The 2023 Edelman Trust Barometer has highlighted that citizens look up to CEOs to take the lead in driving societal movements to restore economic confidence. This is critical to address the nation’s economic anxieties and to prevent further societal fragmentation.
In contrast to media and government, businesses and NGOs are increasingly perceived as competent and ethical, with a 14-point increase in ethics since 2020.
While Malaysia is ranked 8th among nations with high trust towards My Employer (80 points), citizens believe that more needs to be done to address pressing societal issues, including climate change, economic inequality, healthcare access, energy shortages, and trustworthy information.
In the eyes of the citizens, businesses must take a more active role in addressing societal issues and use their brand influence to foster a sense of unity and shared identity among Malaysians.
Notably, a large percentage of Malaysians, namely 63%, base their purchasing decisions and endorse brands that align with their personal values, while 69% consider a company’s societal impact before accepting a job offer. This presents a unique opportunity for businesses to align themselves with the public’s beliefs and promote progress through societal movements.
Moreover, Malaysians are of the opinion that institutions are not doing enough to address societal issues, and they demand that businesses engage more actively on critical matters such as climate change (45%), energy shortages (43%), economic inequality (47%), healthcare access (38%), and trustworthy information (38%). The 2023 Trust Barometer also shows that there has been a significant increase of over 30 points in all five issues over the 2022 data.
As a result, 74% Malaysians agree that brands can play a pivotal role in strengthening the social fabric by celebrating what brings the nation together and emphasising citizens’ everyday interests. This highlights the importance of businesses using their brands’ power to create a sense of togetherness through a shared identity within the nation.
Envisioning a positive outcome, Malaysians are optimistic of the potential for collaboration between the government and businesses, believing that such collaborations are 3x more likely to achieve optimal societal results.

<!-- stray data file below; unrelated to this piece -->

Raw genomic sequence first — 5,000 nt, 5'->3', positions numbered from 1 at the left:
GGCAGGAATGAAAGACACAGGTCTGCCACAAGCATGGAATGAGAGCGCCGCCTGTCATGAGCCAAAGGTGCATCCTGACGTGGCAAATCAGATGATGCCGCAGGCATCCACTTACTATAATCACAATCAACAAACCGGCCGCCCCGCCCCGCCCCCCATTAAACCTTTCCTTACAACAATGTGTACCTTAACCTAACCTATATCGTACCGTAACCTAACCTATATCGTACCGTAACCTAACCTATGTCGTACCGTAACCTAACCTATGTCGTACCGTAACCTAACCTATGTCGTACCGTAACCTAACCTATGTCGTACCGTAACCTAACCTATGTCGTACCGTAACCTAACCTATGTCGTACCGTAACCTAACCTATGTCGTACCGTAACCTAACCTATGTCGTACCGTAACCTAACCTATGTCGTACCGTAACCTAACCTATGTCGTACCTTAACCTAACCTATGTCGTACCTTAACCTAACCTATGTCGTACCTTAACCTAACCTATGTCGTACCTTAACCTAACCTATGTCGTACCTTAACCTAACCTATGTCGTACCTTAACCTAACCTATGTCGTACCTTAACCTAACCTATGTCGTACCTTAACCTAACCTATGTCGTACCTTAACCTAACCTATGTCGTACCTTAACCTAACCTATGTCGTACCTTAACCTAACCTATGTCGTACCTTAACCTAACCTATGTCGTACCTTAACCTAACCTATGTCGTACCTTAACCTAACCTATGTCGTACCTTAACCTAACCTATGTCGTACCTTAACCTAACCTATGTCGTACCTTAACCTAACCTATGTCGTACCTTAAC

With businesses being one of the more trusted institutions, 61% of Malaysians agree that it is possible for a business to address societal issues without being seen as politicised.
To further improve economic optimism, 90% of Malaysians expect CEOs to take a public stand on various issues such as employees’ treatment, discrimination, the wealth gap, climate change, and immigration.
Additionally, CEOs are expected to pay fair wages (87%), ensure their home communities are safe and thriving (86%), pay fair corporate taxes (86%), and retrain employees (78%).
As evidenced by a 66% vote in favour of politicians and media promoting consensus and cooperation, there is a call to action for all institutions to demonstrate tangible progress of rebuilding the nation’s trust, starting with addressing the mass-class divide and combating the cycle of polarisation.
Christopher de Cruz, Chief Operating Officer of Edelman Malaysia and Head of Crisis for Southeast Asia said, “While the score has dipped in the past year, trust in government is still in the neutral zone. To build greater trust, businesses and the government should identify their roles and work collaboratively to increase the nation’s confidence in the government. To create a brighter vision for the future, the government and businesses must work together to take measures to improve economic optimism and foster greater trust within the nation. Proactive efforts are needed to prevent further polarisation and increase societal movement towards a more united Malaysia. We need to remember that for all institutions, lasting trust is the strongest insurance against competitive disruption, the antidote to consumer indifference, and the best path to continued growth. Without trust, credibility is lost, and reputation can be threatened.”
The 2023 Edelman Malaysia Trust Barometer was launched through a closed panel discussion speaking on how core institutions can impact the drivers of trust within a Malaysian context. The panel was seated by Khairy Jamaluddin, former Minister of Health, Rafiza Ghazali, Director, Digital Banking of KAF Investment, Niloy Banerjee, Resident Representative of UNDP Malaysia, Singapore and Brunei, and Sharala Axryd Founder of Center of Applied Science, and moderated by broadcast journalist Tehmina Kaoosji.